Latest News, Local News, International News, US Politics, Economy

Human-approved asthma medicine successfully bring mice’s memory back!

Using optogenetic methods and the human-approved asthma medicine roflumilast, a scientist identified a way to restore access to this “hidden information” days after researching while sleep-deprived.

Sometimes students stay up all night studying for a test. But studies have shown that sleep deprivation harms your memory.

Asthma Medicine Can Bring Memory Back

Neuroscientist Robbert Havekes from the University of Groningen has now found that learning while sleep-deprived does not inevitably result in memory loss; rather, it is more difficult to recall.

Using optogenetic techniques and the human-approved asthma medicine roflumilast, he and his team have discovered a means to make this “hidden knowledge” accessible once more days after studying while sleep-deprived.

The journal Current Biology released these findings on December 27.

Havekes, an associate professor of the neuroscience of memory and sleep at the University of Groningen in the Netherlands, and his group has researched how memory functions are impacted by sleep deprivation in great detail.

According to Havekes, “We previously worked on discovering strategies to support memory processes during a sleep deprivation episode.” But in his most recent research, his team looked at whether amnesia brought on by lack of sleep was a direct result of information loss or merely brought on by issues retrieving information.

Sleep deprivation impairs memory functions, but every student is aware that questions they had trouble answering during an exam can come again hours later. In that instance, the knowledge was indeed retained in the brain, it was only challenging to access.

Read More: Premature deaths can be lessen with variety of healthy eating patterns


Using optogenetic methods and the human-approved asthma medicine roflumilast, a scientist identified a way to restore access to this “hidden information” days after researching while sleep-deprived.

Havekes and his team employed an optogenetic strategy to answer this question. They genetically engineered a light-sensitive protein (channelrhodopsin) to be produced only in the neurons that light up during a learning session. By placing the light on these cells, it was feasible to recollect a specific experience.

According to Havekes, ‘In our sleep deprivation studies, we applied this approach to neurons in the hippocampus, the area in the brain where spatial information and factual knowledge are stored’.

First, a spatial learning test requiring the genetically modified mice to memorize the locations of certain items was shown to them. This task mainly relies on neurons in the hippocampus. Days later, the mice had to do the same job again, but this time one object had been moved to a different location. The mice that were sleep deprived for a few hours before the first session failed to notice this change in space, which may indicate that they are unable to remember where the initial item locations were.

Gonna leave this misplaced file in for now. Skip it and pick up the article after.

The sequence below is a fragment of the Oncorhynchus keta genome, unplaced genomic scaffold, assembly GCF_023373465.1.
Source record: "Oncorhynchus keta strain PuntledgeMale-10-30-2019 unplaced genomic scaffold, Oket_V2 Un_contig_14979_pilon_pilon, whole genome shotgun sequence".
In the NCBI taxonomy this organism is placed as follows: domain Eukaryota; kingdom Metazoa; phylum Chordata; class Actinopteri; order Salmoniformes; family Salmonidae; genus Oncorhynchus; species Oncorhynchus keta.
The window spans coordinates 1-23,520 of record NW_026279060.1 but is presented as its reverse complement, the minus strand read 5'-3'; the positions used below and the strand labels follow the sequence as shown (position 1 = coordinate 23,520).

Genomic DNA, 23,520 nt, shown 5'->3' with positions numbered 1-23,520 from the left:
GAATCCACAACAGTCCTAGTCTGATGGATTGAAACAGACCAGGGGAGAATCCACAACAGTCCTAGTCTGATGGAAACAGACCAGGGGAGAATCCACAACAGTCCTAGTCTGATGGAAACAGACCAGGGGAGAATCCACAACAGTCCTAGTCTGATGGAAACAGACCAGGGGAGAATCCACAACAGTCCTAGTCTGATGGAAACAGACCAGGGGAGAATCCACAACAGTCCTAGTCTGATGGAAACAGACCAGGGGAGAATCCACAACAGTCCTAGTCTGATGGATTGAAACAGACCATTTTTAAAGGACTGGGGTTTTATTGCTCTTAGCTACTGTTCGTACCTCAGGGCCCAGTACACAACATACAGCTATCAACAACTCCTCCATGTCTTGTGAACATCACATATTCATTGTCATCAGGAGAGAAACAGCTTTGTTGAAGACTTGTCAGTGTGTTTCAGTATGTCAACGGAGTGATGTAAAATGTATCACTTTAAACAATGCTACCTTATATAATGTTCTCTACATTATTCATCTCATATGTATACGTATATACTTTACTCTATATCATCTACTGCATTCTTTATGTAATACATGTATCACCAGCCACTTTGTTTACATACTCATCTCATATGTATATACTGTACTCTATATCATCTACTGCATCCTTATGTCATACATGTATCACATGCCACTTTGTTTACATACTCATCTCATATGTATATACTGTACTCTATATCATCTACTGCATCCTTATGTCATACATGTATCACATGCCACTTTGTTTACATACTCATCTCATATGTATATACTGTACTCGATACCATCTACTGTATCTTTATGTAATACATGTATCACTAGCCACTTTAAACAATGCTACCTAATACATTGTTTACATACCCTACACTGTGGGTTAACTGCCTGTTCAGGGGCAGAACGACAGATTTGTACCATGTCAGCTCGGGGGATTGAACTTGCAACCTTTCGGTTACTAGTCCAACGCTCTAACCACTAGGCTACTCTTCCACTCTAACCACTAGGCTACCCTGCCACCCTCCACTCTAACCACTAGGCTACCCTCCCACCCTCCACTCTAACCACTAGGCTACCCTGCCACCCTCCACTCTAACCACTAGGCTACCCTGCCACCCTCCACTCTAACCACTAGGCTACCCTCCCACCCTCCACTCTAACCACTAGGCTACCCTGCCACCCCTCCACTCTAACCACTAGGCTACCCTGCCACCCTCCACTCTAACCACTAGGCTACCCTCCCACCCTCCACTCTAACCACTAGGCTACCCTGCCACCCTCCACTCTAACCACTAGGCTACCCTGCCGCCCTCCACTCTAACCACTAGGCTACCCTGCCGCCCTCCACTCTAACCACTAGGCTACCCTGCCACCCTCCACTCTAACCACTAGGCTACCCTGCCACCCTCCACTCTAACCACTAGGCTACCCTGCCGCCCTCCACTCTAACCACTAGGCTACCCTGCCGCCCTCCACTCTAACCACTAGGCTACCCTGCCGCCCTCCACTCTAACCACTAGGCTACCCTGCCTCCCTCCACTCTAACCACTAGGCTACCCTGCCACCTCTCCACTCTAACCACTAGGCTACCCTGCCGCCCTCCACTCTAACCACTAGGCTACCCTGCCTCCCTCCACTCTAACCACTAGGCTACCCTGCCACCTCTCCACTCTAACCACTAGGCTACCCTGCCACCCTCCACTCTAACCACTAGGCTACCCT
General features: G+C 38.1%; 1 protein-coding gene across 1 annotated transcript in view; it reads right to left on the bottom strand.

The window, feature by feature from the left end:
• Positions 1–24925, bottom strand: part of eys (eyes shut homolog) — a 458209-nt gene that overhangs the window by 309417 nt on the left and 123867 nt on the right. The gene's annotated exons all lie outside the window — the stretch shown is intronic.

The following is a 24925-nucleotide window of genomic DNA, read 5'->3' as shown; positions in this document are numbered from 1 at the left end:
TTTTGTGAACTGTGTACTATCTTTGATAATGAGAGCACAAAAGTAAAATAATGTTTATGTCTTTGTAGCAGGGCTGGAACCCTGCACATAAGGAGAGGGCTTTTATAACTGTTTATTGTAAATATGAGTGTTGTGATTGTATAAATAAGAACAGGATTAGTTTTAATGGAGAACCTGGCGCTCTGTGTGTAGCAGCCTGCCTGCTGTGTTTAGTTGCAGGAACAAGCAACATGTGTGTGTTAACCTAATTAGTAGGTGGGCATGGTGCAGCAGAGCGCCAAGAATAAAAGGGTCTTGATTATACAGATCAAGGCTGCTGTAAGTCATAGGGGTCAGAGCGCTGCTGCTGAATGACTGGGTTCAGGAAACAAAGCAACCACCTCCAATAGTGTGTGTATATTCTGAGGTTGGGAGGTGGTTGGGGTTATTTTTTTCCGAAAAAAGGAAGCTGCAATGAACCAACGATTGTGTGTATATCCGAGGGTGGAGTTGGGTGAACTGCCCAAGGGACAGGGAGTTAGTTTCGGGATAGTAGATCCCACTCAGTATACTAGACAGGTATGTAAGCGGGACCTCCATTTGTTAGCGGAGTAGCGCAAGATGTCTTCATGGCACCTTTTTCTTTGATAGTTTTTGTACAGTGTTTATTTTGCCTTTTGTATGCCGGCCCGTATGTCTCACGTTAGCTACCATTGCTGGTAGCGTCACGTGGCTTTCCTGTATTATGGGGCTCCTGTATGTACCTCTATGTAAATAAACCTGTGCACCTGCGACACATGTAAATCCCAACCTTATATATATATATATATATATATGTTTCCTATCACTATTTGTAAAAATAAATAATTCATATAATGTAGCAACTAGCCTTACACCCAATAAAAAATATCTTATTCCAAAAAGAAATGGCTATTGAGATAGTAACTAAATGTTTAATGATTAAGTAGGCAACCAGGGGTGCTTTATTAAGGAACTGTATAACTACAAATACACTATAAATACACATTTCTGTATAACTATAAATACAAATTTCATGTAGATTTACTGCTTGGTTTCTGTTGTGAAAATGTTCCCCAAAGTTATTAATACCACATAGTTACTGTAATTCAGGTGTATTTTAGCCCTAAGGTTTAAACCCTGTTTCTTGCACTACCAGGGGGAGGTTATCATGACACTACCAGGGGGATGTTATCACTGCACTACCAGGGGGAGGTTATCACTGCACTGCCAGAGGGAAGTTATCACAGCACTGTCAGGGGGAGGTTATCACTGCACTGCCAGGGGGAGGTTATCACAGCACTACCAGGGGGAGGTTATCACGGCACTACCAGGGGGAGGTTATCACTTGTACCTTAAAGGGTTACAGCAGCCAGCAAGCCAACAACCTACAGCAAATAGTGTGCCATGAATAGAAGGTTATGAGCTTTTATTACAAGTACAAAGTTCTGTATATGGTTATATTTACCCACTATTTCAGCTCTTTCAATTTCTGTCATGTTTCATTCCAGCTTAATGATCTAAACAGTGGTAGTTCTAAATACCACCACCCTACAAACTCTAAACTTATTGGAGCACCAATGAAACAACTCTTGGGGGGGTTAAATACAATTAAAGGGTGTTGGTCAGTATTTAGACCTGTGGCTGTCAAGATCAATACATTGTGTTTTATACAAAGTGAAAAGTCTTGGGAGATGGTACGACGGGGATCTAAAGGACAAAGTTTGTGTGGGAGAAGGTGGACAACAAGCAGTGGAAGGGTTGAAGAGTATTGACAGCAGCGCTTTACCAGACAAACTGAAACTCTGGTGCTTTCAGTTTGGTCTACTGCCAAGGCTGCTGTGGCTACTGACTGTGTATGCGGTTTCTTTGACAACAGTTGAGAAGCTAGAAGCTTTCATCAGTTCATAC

‘However, when we reintroduced them to the task after reactivating the hippocampal neurons that initially stored this information with light, they did successfully remember the original locations’, says Havekes.

Memory Issues

The medication roflumilast, which is taken by people with asthma or COPD, also targets the biochemical pathway triggered during the reactivation.

These discoveries bring up opportunities to explore if roflumilast can be used to give individuals access to “lost” memories as it is already clinically licensed for use in humans and is known to penetrate the brain.

The realization that the brain contains more information than we had previously believed and that these ‘buried’ memories can be reactivated, at least in mice, throws up a world of intriguing possibilities.

When a subject attempts to “relive” a memory or review material for an exam while having their neurons activated by the drug, the subject’s information may become more firmly consolidated in the brain.‘For now, this is all speculation of course, but time will tell.’

Additionally, after training and sleep deprivation, the combination of optogenetic DG memory engram activation and roflumilast therapy rendered the memory more permanently accessible for retrieval even days later (i.e., without further optogenetic or pharmacological manipulation).

Overall, our findings in mice show that sleep deprivation does not necessarily result in memory loss, but rather causes information to be stored inadequately, making it unable to recall it without the assistance of medication or optogenetic stimulation.

Furthermore, the results imply that roflumilast, a therapeutically authorized PDE4 inhibitor, can restore access to object-location memories that were supposed to have been lost after being consolidated under sleep deprivation settings.

Read more: COVID-19 vaccine: More US citizens accept vaccinations than other Western democracies

Leave A Reply

Your email address will not be published.